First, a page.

Saturday, 7 January 2017

Kids Of Appetite - David Arnold; Review


Book Details:
Paperback: 352 pages
Publisher: Headline (20th Sept 2016)
Language: English
ISBN-10: 1472218957
ISBN-13: 978-1472218957

Summary:
Victor Benucci and Madeline Falco have a story to tell.
It begins with the death of Vic’s father.
It ends with the murder of Mad’s uncle.
The Hackensack Police Department would very much like to hear it.
But in order to tell their story, Vic and Mad must focus on all the chapters in between.

This is a story about:

1. A coded mission to scatter ashes across New Jersey.
2. The momentous nature of the Palisades in winter.
3. One dormant submarine.
4. Two songs about flowers.
5. Being cool in the traditional sense.
6. Sunsets & ice cream & orchards & graveyards.
7. Simultaneous extreme opposites.
8. A narrow escape from a war-torn country.
9. A story collector.
10. How to listen to someone who does not talk.
11. Falling in love with a painting.
12. Falling in love with a song.
13. Falling in love.

Links To Buy:




Rating:
Review:
I have a thing. A thing. Like. You know, a thing? No? No one?! WHAT. Okay I’m just kidding. I do have a thing though - which is a thing (is this word losing all meaning to you too now?) for cool titles, unique, quirky titles and this was definitely one of those for me. Throw in the vague but hugely interesting blurb - you’ve got me hooked. I LOVE blurbs that have a list of some kind and short snappy sentences stringing together so many contrasting statements. It makes the story all the more intriguing. PS, I got the BIGGEST kick from the fact Vic's full name includes Bruno (which if you don't already know, is the name of my true love, Bruno Mars). 

I enjoyed this book - but was also hugely annoyed by it. The writing style is similar to that of “I’ll Give You The Sun” by Jandy Nelson - which some will love, but I couldn’t finish that book, because it was just too much - trying too hard. Though the writing style in Kids of Appetite was a watered down version of it and not trying as hard to be pretentious (to me at least). Like, I did enjoy bits of the writing style, but some parts of a sentence where just wholly unnecessary and about 20% of the book could honestly be cut out through erasing those extra bits. Certain metaphors (let’s take Mad’s hair, for example and the many ways in which Vic describes it) was just really over the top. I get it, Vic sees beauty in many things and looks under the surface, looks for colours and whatnot - but it doesn’t make for fun reading overtime he describes Mad’s hair as some kinda sun that was blinding him, you know?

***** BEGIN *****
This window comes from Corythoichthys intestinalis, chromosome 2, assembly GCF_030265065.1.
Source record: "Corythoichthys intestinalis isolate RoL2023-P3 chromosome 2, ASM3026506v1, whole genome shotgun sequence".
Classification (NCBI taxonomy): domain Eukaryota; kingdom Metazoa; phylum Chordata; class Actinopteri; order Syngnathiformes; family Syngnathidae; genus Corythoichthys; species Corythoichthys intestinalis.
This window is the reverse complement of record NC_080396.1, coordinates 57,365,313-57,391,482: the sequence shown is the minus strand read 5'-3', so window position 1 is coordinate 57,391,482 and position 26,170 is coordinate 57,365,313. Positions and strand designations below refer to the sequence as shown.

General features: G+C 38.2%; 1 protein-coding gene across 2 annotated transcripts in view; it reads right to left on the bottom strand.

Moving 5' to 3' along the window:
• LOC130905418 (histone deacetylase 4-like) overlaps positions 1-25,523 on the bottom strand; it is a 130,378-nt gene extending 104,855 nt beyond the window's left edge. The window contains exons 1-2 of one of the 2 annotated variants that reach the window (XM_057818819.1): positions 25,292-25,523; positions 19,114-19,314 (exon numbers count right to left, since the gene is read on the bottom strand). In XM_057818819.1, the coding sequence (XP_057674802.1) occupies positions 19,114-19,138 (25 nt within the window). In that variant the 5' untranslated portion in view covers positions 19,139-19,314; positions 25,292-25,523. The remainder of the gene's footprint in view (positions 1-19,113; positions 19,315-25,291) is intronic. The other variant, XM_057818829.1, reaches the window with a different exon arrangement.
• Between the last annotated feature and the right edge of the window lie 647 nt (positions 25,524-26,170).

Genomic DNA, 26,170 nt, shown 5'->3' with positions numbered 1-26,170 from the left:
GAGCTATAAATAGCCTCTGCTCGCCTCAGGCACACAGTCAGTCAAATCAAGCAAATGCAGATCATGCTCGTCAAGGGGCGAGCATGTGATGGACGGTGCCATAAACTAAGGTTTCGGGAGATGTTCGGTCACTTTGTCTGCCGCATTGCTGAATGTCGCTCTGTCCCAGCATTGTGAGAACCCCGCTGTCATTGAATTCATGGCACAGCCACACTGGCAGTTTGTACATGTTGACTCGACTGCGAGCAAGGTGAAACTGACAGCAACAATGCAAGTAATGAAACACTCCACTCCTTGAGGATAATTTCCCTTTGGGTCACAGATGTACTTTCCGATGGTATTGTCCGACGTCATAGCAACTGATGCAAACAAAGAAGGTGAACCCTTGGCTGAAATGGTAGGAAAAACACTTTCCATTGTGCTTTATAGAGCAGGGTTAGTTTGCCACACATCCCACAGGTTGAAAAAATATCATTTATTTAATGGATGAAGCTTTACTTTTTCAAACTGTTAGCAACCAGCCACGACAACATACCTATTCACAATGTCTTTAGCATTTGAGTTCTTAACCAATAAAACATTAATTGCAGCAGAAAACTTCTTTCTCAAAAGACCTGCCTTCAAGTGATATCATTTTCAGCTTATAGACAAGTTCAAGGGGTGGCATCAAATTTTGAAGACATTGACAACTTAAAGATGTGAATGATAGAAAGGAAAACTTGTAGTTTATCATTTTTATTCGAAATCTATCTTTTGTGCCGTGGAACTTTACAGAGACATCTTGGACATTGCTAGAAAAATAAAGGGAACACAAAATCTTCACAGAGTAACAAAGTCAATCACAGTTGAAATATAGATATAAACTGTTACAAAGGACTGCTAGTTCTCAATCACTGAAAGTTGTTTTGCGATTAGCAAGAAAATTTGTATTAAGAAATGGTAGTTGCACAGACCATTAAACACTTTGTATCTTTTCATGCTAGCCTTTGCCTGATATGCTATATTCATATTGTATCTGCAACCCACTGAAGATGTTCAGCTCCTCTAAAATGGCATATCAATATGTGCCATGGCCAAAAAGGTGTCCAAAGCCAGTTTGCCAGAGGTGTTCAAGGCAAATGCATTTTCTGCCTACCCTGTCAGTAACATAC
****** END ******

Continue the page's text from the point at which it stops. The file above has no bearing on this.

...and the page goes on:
Honestly, I did enjoy the book - the characters were a riot - if not somewhat unbelievable - as no kids in that age bracket in the story, can REALLY be that precocious. But that’s not such a big issue to me in the end, since this is fiction after all. I loved Coco, she reminded me so much of Louise from the TV show Bob’s Burgers. If you’ve seen that show, you’ll know exactly what I mean. Every time Coco said something in the book, my mind would instant flash to Louise saying those very things. I loved the characters of Baz and Zuz. These brothers were heartbreakingly beautiful - and my fav characters of the whole book. They stood out for so many reasons, but mainly I think Baz’s attitude, morals, and ethics made me love him even more.